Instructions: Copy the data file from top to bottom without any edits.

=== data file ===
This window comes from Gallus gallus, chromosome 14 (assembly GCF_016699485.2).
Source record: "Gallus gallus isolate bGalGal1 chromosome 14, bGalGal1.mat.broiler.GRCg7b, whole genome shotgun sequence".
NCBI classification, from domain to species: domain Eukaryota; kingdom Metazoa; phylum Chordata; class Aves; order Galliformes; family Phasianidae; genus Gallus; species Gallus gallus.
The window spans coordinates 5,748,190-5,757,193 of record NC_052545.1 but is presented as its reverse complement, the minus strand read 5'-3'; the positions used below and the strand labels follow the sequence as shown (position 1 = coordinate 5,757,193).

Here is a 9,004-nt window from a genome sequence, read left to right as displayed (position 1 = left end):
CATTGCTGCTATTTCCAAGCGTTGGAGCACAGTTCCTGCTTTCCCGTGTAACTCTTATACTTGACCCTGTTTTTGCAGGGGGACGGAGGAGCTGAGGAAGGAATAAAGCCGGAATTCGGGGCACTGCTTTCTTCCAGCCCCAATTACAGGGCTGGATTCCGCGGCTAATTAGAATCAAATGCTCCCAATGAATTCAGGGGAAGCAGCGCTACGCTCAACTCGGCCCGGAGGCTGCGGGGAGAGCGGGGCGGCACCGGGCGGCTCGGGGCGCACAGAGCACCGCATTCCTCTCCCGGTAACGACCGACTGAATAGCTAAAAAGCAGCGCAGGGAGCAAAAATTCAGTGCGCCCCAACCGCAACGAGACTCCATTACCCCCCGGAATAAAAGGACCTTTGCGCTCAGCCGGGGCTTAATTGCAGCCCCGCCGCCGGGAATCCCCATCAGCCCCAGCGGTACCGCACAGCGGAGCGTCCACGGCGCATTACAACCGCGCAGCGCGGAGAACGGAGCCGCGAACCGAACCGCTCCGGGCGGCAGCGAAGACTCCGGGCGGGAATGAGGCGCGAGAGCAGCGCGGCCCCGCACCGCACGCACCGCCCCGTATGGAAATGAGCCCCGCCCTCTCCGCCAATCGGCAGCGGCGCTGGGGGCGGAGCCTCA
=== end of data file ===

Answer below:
This window comes from Gallus gallus, chromosome 14 (assembly GCF_016699485.2).
Source record: "Gallus gallus isolate bGalGal1 chromosome 14, bGalGal1.mat.broiler.GRCg7b, whole genome shotgun sequence".
NCBI classification, from domain to species: domain Eukaryota; kingdom Metazoa; phylum Chordata; class Aves; order Galliformes; family Phasianidae; genus Gallus; species Gallus gallus.
The window spans coordinates 5,748,190-5,757,193 of record NC_052545.1 but is presented as its reverse complement, the minus strand read 5'-3'; the positions used below and the strand labels follow the sequence as shown (position 1 = coordinate 5,757,193).

Here is a 9,004-nt window from a genome sequence, read left to right as displayed (position 1 = left end):
CATTGCTGCTATTTCCAAGCGTTGGAGCACAGTTCCTGCTTTCCCGTGTAACTCTTATACTTGACCCTGTTTTTGCAGGGGGACGGAGGAGCTGAGGAAGGAATAAAGCCGGAATTCGGGGCACTGCTTTCTTCCAGCCCCAATTACAGGGCTGGATTCCGCGGCTAATTAGAATCAAATGCTCCCAATGAATTCAGGGGAAGCAGCGCTACGCTCAACTCGGCCCGGAGGCTGCGGGGAGAGCGGGGCGGCACCGGGCGGCTCGGGGCGCACAGAGCACCGCATTCCTCTCCCGGTAACGACCGACTGAATAGCTAAAAAGCAGCGCAGGGAGCAAAAATTCAGTGCGCCCCAACCGCAACGAGACTCCATTACCCCCCGGAATAAAAGGACCTTTGCGCTCAGCCGGGGCTTAATTGCAGCCCCGCCGCCGGGAATCCCCATCAGCCCCAGCGGTACCGCACAGCGGAGCGTCCACGGCGCATTACAACCGCGCAGCGCGGAGAACGGAGCCGCGAACCGAACCGCTCCGGGCGGCAGCGAAGACTCCGGGCGGGAATGAGGCGCGAGAGCAGCGCGGCCCCGCACCGCACGCACCGCCCCGTATGGAAATGAGCCCCGCCCTCTCCGCCAATCGGCAGCGGCGCTGGGGGCGGAGCCTCA